LORD  BYRON  and  his  TIMES
Documents Biography Criticism

Conversations on Religion, with Lord Byron
H. B. B. to an unknown correspondent, 4 October 1827

First Conversation
Kennedy on Scripture
Second Conversation
Third Conversation
Fourth Conversation
Fifth Conversation
Memoir of Byron
Byron’s Character
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Produced by CATH
Kingston, Jamaica, Oct. 4th, 1827.
Dear Sir,

“It is with deep concern that I have to communicate the death of Dr. Kennedy, which took place on the 18th of last month, after an illness of three days, with, yellow fever: he died at Up-Park Camp. . . He received, some days previously to his illness, a notification that he was to return to Europe by the first opportunity. He was, certainly, not one whom I should have thought likely to suffer from the fever; but I fear the great fatigue and responsibility of the charge he lately had, in a climate like this, must prove more or less injurious to an European constitution.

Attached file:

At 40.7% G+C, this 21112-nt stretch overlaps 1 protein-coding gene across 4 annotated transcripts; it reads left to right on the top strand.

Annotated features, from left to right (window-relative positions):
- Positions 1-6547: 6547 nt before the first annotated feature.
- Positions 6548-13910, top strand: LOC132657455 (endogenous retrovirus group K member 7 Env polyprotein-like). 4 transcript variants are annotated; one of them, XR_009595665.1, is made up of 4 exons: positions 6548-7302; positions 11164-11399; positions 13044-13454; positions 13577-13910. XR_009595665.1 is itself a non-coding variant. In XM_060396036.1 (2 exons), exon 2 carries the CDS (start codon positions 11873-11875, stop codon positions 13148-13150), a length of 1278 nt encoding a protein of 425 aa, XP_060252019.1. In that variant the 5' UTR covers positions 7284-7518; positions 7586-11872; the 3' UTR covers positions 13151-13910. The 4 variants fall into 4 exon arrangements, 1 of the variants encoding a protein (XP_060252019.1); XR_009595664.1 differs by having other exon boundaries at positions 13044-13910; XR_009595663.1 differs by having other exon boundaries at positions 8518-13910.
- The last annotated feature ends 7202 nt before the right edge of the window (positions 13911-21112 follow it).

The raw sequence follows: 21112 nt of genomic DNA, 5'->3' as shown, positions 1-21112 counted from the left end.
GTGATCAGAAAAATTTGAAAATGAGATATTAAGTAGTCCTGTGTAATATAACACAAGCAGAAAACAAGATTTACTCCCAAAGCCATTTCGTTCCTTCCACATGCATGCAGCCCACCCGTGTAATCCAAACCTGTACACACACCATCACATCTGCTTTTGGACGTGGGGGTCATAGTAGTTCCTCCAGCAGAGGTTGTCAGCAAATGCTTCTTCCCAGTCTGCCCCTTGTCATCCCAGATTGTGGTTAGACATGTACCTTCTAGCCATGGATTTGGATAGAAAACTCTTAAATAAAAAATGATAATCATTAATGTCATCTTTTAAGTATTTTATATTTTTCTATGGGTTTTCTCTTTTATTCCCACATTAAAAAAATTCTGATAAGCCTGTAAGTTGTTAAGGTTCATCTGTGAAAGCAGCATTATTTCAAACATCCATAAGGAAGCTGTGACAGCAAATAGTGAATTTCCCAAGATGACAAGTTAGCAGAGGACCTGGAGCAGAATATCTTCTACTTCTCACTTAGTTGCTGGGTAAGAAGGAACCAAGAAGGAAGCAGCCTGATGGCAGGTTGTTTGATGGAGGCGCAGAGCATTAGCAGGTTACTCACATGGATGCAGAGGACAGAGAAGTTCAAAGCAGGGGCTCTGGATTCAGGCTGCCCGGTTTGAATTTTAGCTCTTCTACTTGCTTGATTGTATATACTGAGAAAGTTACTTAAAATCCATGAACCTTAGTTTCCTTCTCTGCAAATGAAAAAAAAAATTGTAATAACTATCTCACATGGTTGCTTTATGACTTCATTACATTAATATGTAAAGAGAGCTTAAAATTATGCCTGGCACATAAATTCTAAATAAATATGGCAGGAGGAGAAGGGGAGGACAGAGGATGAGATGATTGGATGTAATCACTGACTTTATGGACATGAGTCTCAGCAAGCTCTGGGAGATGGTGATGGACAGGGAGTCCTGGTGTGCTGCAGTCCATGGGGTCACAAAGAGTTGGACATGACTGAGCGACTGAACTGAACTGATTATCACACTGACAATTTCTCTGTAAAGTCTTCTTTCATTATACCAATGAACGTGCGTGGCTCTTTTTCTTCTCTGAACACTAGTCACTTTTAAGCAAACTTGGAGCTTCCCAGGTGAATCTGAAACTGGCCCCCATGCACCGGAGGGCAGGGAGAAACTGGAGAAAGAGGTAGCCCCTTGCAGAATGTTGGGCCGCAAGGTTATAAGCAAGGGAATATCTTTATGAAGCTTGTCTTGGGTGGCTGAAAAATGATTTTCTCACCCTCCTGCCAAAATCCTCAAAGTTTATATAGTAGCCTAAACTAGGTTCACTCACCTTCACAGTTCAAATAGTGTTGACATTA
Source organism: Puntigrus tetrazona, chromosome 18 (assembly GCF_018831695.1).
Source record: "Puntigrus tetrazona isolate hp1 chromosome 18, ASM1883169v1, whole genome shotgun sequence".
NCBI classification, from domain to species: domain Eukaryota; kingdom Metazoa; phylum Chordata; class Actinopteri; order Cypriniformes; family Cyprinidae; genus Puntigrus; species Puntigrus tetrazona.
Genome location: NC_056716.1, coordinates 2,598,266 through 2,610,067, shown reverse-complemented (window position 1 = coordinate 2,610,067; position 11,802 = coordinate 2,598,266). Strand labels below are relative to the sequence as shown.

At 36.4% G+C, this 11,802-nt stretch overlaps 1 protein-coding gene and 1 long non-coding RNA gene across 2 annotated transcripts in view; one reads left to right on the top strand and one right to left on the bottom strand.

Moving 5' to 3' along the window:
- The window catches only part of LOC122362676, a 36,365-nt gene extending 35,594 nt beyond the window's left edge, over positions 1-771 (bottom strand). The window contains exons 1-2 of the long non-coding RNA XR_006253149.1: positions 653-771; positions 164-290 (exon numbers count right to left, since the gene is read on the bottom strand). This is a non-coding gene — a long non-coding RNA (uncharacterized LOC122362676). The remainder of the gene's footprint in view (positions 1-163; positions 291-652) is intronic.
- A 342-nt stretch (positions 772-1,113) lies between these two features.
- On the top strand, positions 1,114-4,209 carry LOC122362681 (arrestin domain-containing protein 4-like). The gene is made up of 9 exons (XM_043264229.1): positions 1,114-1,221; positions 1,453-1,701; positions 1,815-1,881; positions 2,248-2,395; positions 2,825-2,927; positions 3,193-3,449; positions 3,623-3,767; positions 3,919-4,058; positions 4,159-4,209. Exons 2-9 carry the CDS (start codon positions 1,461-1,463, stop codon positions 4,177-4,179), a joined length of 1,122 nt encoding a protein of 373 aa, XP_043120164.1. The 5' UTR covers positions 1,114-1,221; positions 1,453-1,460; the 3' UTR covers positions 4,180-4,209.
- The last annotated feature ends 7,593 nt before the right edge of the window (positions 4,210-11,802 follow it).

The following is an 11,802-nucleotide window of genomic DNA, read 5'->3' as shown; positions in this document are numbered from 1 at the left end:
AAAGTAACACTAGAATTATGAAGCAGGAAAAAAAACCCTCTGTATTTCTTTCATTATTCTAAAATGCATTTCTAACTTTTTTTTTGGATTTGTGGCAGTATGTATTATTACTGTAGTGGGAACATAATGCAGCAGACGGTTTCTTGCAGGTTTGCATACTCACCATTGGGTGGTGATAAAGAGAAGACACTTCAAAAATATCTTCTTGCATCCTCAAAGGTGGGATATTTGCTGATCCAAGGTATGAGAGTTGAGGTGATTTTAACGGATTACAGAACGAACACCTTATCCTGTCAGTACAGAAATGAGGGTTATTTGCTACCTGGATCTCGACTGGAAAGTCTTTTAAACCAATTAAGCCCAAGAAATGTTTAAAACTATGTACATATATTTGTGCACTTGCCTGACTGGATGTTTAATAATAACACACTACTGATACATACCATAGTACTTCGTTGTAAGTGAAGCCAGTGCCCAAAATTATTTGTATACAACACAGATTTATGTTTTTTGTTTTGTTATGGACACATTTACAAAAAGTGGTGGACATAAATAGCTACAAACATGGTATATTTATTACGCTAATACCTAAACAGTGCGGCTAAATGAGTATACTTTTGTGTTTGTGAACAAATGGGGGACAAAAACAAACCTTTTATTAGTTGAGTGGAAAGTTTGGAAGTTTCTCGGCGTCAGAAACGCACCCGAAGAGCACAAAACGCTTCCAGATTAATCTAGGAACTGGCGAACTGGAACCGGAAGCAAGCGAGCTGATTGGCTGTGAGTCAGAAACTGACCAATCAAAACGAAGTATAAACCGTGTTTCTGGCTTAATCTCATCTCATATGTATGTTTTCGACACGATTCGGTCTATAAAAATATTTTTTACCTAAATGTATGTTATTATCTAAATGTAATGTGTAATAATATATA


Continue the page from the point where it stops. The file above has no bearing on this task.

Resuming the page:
“I most sincerely lament his death; it is a great loss to the medical department of the army, and to the world. The officers of the 22nd regiment at Stony Hill, to which station he was some time attached, could not express themselves with greater sorrow, had they known him for years: in fact, every one who had the pleasure
of his acquaintance, could not but estimate him very highly. It is only a few weeks since he came from Stony Hill on duty, with Mr. Tully, and slept at my house. We spent that evening at Mr. T.’s, and as we three were the only persons present, it is melancholy to me to think that I am the only one now surviving. . . .

Yours, &c.
H. B. B.”